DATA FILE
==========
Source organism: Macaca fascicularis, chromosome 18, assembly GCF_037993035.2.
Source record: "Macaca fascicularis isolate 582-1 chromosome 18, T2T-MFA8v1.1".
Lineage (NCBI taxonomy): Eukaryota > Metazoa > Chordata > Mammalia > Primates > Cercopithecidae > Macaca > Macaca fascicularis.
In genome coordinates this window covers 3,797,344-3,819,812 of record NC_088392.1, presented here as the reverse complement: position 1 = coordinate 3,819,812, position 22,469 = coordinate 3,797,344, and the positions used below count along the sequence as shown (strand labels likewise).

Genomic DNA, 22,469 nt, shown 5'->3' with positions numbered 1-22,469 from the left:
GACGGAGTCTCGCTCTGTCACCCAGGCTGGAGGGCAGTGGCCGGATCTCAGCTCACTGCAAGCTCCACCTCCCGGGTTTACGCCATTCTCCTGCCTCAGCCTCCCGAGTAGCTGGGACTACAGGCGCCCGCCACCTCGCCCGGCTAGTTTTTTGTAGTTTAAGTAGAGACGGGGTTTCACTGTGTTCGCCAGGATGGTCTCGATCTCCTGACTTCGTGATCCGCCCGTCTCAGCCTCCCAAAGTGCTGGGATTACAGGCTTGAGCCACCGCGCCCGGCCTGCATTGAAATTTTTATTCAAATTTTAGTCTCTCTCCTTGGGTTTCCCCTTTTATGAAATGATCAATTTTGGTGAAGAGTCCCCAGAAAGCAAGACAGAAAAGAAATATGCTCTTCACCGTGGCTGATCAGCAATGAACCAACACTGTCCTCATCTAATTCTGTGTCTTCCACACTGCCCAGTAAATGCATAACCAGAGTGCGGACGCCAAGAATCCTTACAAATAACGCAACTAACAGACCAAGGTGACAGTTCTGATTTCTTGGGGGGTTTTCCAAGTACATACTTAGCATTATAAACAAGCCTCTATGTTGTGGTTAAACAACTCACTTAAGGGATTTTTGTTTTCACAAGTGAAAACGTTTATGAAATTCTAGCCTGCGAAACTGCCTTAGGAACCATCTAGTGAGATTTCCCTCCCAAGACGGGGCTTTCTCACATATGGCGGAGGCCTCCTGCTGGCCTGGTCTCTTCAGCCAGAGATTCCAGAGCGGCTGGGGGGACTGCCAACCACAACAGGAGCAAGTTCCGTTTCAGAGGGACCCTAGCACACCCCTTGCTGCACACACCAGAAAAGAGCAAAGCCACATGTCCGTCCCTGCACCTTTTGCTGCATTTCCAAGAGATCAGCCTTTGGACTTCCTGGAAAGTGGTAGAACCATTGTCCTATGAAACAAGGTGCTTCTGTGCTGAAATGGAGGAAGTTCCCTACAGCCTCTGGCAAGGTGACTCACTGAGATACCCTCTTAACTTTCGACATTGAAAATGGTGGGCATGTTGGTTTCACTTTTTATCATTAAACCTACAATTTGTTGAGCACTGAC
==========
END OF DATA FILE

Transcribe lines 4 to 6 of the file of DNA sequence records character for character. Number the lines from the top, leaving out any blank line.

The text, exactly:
In genome coordinates this window covers 3,797,344-3,819,812 of record NC_088392.1, presented here as the reverse complement: position 1 = coordinate 3,819,812, position 22,469 = coordinate 3,797,344, and the positions used below count along the sequence as shown (strand labels likewise).

Genomic DNA, 22,469 nt, shown 5'->3' with positions numbered 1-22,469 from the left:
GACGGAGTCTCGCTCTGTCACCCAGGCTGGAGGGCAGTGGCCGGATCTCAGCTCACTGCAAGCTCCACCTCCCGGGTTTACGCCATTCTCCTGCCTCAGCCTCCCGAGTAGCTGGGACTACAGGCGCCCGCCACCTCGCCCGGCTAGTTTTTTGTAGTTTAAGTAGAGACGGGGTTTCACTGTGTTCGCCAGGATGGTCTCGATCTCCTGACTTCGTGATCCGCCCGTCTCAGCCTCCCAAAGTGCTGGGATTACAGGCTTGAGCCACCGCGCCCGGCCTGCATTGAAATTTTTATTCAAATTTTAGTCTCTCTCCTTGGGTTTCCCCTTTTATGAAATGATCAATTTTGGTGAAGAGTCCCCAGAAAGCAAGACAGAAAAGAAATATGCTCTTCACCGTGGCTGATCAGCAATGAACCAACACTGTCCTCATCTAATTCTGTGTCTTCCACACTGCCCAGTAAATGCATAACCAGAGTGCGGACGCCAAGAATCCTTACAAATAACGCAACTAACAGACCAAGGTGACAGTTCTGATTTCTTGGGGGGTTTTCCAAGTACATACTTAGCATTATAAACAAGCCTCTATGTTGTGGTTAAACAACTCACTTAAGGGATTTTTGTTTTCACAAGTGAAAACGTTTATGAAATTCTAGCCTGCGAAACTGCCTTAGGAACCATCTAGTGAGATTTCCCTCCCAAGACGGGGCTTTCTCACATATGGCGGAGGCCTCCTGCTGGCCTGGTCTCTTCAGCCAGAGATTCCAGAGCGGCTGGGGGGACTGCCAACCACAACAGGAGCAAGTTCCGTTTCAGAGGGACCCTAGCACACCCCTTGCTGCACACACCAGAAAAGAGCAAAGCCACATGTCCGTCCCTGCACCTTTTGCTGCATTTCCAAGAGATCAGCCTTTGGACTTCCTGGAAAGTGGTAGAACCATTGTCCTATGAAACAAGGTGCTTCTGTGCTGAAATGGAGGAAGTTCCCTACAGCCTCTGGCAAGGTGACTCACTGAGATACCCTCTTAACTTTCGACATTGAAAATGGTGGGCATGTTGGTTTCACTTTTTATCATTAAACCTACAATTTGTTGAGCACTGAC